In another February 20 blog post on Windows 8 blog, Ian Hamilton, a program manager on Windows International team, on the eve of UNESCO’s International Mother Language Day on February 21 – discusses the language options of Windows 8.
This year’s theme is “Mother tongue instruction and inclusive education” and we think making sure Windows can be used in the language you want is one way we can contribute to this goal.
“With Windows 8, we’ve changed how we think about languages from a “local-market feature” to a “feature for everyone everywhere,” and have made it a priority for you to be able to work in any language you want, from any Windows 8 PC. If you can’t read the text that Windows presents to you, you can’t use Windows to its fullest potential. That’s why we are so excited to bring powerful, easy-to-use language features to more users than ever in Windows 8,” posted Hamilton.
He notes, “We have focused our language efforts in Windows 8 following:
- Enabling more users than ever to install additional languages on their Windows PCs and switch between them.
- Building a Language preferences area in Control Panel that is an easy-to-use central location for all display languages.
- Making significant additions to our language list by adding one standalone language and 13 Language Interface Packs (LIPs).”
Language preferences in Control Panel is the new one-stop place to find all Windows display languages in Windows 8. “The main view of Language preferences shows you which languages are enabled on your system. You can see that on this system, English (United States) display language is installed and enabled. The keyboard layout is also US. Language preferences is the one place to go to add or change display languages, input language, and other functionality,” explains Hamilton.
“To add another language to your Windows, simply click the “Add a language” link above the first tile to bring up this list. Select the language you want from the filterable list. Just type the first few letters of the language you want into the search box, and the list is narrowed for you. This search filter works in both the native script as seen on the tile, and the localized name of the language.
Once selected, the language is added to your language list, but does not download and install the display language until you choose to do so. To add it as a display language, click Options. If a language pack is available for your language, you will see the link to “Download and install language pack. To switch to the newly installed display language, you’ll need to make it your primary language, by clicking “Make this the primary language,” as seen in the next screenshot,” added Hamilton.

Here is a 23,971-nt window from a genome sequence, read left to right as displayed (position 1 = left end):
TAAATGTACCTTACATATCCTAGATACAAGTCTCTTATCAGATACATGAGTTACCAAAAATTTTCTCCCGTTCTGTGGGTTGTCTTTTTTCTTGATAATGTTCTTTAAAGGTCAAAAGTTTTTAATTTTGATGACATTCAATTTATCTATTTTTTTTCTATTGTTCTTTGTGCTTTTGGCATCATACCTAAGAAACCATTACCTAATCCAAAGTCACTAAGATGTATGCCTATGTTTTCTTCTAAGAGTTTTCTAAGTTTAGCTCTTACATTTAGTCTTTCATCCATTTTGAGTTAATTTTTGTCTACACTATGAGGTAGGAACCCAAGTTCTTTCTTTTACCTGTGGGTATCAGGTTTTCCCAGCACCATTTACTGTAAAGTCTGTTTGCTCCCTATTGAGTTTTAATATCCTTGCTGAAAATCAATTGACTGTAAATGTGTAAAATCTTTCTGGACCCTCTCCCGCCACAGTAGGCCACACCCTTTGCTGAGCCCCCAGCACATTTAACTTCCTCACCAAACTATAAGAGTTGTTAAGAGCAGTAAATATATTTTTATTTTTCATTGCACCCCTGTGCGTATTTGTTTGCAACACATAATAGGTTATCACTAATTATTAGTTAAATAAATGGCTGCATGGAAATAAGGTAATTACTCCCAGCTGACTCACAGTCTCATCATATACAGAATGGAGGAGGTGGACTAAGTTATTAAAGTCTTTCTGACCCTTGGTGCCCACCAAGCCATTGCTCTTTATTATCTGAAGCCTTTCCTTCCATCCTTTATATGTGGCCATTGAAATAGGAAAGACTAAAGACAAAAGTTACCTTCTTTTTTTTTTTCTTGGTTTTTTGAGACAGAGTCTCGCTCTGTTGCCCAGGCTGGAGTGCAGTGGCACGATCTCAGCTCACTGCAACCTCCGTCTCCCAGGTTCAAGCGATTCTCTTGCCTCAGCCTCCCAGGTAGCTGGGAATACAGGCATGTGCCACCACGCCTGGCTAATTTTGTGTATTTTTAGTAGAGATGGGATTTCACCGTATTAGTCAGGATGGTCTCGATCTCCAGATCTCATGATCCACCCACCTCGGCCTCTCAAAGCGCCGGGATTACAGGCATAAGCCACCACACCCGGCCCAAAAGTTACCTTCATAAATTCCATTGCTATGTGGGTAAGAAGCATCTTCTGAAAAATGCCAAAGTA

More languages than ever before:
“With an additional 14 new display languages for Windows 8, the total comes to 109 languages supported in Windows 8. With these additional languages, Windows will provide a native language version of Windows for over 4.5 billion people,” informed Hamilton.
Adding, he notes, “We are proud to announce the addition of English for the United Kingdom to the list of Windows display languages. We are releasing English for the United Kingdom as a standalone language. Standalone languages contain all the user interface components needed to be independent versions of Windows. Standalone languages can be used by OEMs to image a PC, or can be purchased as boxed software.”
Microsoft also broadens its language support with the addition of 13 new Language Interface Packs (LIPs). “Language Interface Packs install over the top of a standalone Windows display language. These lightweight packs contain localized user interface elements for the most commonly-used Windows features.”
While these packages remain different in how they’re installed, users will not need to understand those differences. Language preferences in Control Panel is the one place where they’ll go to get new Windows display languages, and it handles download and installation seamlessly.
A recent update to Developer Preview fo Windows 8 and Windows 8 Server, extended the expirationto another year. Currently, the expiration date for Windows 8 Developer Preview is set to March 11, 2012, and the expiration date for Windows 8 Server Developer Preview is set to April 8, 2012.
After the activation license expires, Windows 8 Developer Preview and Windows 8 Server Developer Preview will periodically restart. To continue using Windows 8 Developer Preview or Windows 8 Server Developer Preview beyond the default expiry, you must install this update before the expiration date.
After you install this update, Windows automatically tries to reactivate after the restart until activation is successful, and both expiration dates will be postponed to January 15, 2013.
Refer Knowledge base article KB2671501 for more information.